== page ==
Is the mind, as a matter of fact, in the body anywhere?...

New York Globe

[From an editorial in the New York Globe.]

Is the mind, as a matter of fact, in the body anywhere? asks Prof. G. S. Fullerton of Columbia in the Popular Science Monthly for May, and it is evident that if the answer depended upon his opinion it would be a negative one. He traces the history of the modern school of mental geography to which he adheres, from the days of Plato down through Aristotle, Plotinus, and Descartes, and then points out the absurd contradiction of other schools. Thought is a secretion of the brain, says one. May we legitimately speak thus? says the professor. "The secretion of a gland is material. It can be collected in a test-tube and analyzed by a chemist. Has any one ever succeeded in filling a test-tube with mental phenomena—in bottling and analyzing in a laboratory pains and pleasures, memories and anticipations?" This seems a knock-down blow for the secretionists, unless they are willing to admit that ideas are a different sort of secretion from saliva or tears—something like light, perhaps, or X-rays.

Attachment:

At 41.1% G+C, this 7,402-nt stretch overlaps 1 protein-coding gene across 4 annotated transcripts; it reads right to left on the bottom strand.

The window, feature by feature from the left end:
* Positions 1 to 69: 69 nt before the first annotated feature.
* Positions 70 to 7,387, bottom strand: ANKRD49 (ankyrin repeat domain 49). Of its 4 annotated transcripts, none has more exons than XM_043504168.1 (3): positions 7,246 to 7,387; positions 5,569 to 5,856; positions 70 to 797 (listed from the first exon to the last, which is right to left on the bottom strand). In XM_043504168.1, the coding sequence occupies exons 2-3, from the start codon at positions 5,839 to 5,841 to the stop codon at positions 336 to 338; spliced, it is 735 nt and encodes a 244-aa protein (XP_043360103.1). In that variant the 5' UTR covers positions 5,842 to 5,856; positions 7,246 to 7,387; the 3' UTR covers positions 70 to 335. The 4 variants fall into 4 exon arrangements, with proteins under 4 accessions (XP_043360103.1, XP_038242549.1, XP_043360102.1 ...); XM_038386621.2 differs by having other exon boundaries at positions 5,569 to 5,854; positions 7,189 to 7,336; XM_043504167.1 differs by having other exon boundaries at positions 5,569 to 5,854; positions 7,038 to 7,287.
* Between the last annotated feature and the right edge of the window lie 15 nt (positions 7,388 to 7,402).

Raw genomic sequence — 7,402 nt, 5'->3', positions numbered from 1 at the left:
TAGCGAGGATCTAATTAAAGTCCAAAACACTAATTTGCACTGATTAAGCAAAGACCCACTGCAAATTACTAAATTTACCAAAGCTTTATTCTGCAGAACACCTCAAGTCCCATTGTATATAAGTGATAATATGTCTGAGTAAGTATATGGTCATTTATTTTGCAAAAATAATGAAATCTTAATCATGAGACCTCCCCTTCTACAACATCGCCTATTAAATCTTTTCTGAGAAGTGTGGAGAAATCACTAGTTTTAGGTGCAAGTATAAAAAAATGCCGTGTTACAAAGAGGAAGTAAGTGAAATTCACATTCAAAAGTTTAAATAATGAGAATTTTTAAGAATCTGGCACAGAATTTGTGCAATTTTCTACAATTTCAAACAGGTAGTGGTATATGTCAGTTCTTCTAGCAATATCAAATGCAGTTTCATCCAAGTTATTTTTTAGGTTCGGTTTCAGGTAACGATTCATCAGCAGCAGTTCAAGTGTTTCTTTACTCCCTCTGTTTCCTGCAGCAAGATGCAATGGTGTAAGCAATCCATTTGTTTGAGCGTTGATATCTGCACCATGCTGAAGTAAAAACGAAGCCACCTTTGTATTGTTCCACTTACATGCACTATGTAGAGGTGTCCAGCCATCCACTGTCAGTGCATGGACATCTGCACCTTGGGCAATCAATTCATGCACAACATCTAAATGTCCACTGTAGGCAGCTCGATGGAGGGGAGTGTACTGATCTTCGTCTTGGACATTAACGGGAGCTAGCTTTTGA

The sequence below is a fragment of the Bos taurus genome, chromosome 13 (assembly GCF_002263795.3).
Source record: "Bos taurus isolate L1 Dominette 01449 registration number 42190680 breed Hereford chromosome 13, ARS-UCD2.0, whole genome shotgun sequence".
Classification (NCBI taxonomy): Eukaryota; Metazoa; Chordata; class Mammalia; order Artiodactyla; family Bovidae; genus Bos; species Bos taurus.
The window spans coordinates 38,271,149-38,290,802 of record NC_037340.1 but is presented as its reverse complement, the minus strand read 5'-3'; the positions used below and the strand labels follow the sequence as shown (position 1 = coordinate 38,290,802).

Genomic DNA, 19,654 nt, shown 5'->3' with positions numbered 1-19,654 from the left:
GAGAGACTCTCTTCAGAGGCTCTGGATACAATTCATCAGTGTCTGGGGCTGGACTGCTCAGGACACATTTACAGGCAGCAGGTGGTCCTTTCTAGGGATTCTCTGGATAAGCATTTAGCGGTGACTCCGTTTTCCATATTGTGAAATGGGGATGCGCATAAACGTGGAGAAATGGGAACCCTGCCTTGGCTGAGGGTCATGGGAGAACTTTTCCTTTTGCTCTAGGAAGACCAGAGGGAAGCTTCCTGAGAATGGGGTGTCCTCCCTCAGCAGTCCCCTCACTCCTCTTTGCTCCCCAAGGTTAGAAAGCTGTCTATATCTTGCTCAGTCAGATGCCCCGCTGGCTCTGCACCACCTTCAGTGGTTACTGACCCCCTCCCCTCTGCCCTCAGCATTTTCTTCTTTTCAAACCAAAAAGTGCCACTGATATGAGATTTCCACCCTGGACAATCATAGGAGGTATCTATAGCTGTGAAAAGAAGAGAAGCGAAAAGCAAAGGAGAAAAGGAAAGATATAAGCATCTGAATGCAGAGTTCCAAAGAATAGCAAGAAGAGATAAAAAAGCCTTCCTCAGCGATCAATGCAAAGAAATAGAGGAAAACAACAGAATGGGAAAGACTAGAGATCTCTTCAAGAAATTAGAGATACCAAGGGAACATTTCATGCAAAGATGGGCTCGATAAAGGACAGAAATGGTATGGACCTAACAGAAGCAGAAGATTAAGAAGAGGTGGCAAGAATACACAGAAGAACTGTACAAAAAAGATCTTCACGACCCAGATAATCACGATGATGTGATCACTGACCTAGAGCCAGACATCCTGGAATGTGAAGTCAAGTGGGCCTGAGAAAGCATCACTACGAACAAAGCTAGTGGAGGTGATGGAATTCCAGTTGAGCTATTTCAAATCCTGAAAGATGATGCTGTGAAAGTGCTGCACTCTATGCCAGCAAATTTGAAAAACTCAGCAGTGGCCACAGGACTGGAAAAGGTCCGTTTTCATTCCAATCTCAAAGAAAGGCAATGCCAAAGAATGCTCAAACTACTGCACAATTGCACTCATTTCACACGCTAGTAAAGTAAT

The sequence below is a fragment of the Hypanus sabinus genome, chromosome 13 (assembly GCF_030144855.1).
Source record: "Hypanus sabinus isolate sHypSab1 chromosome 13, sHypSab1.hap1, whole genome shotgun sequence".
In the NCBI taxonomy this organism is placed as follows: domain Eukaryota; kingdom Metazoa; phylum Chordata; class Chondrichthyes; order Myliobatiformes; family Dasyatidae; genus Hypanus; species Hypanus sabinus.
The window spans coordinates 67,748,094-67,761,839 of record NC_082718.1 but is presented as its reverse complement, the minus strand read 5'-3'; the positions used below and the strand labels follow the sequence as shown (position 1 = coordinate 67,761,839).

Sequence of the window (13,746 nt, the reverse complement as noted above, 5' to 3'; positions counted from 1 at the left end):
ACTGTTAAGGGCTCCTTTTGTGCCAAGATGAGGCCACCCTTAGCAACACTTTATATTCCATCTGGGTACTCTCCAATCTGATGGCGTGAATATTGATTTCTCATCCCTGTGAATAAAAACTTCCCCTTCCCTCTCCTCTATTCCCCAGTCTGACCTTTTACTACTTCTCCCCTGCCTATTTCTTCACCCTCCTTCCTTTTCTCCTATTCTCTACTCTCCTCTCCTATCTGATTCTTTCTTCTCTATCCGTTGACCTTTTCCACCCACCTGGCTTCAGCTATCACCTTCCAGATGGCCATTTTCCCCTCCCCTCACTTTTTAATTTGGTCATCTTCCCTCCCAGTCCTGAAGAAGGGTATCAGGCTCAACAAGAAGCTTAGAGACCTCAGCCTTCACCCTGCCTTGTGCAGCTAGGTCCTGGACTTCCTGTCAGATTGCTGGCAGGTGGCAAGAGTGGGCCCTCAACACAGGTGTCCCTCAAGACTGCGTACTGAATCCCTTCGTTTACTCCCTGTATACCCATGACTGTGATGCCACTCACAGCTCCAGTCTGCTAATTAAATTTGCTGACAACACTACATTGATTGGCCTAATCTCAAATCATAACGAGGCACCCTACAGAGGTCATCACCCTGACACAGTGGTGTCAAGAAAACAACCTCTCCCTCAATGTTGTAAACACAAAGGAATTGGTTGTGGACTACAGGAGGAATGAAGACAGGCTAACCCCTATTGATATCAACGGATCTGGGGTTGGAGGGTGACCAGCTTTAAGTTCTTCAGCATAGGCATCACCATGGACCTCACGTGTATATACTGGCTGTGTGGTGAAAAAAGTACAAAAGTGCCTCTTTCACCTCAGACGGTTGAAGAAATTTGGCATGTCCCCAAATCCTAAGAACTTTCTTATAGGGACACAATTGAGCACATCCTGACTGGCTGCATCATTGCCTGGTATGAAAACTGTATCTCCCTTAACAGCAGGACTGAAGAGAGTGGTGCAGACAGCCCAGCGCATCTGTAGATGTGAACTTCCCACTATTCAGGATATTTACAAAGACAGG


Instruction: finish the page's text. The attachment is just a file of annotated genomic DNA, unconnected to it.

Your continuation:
Then the professor takes up the men who simply declare mind to be a function of the brain, and wants to know what they mean. Do they mean that certain changes in the brain produce certain mental phenomena? Are mental phenomena in the brain? If not, where are they? Material things occupy space. "A leather purse may be lined with silk and it may contain silver; but try to line a leather purse with painful emotions and to fill it with hopes and expectations!" As a matter of fact the most modest of purses lying empty on the sidewalk is surrounded by a veritable halo of "hopes and expectations" the moment any one's eyes fall upon it. Evidently these are not in it, because there is nothing in it, and when it is opened they vanish like magic. It is the same with the mind. You open up the body and look for it in vain. Sometimes, indeed, its absence can be determined without any dissection.

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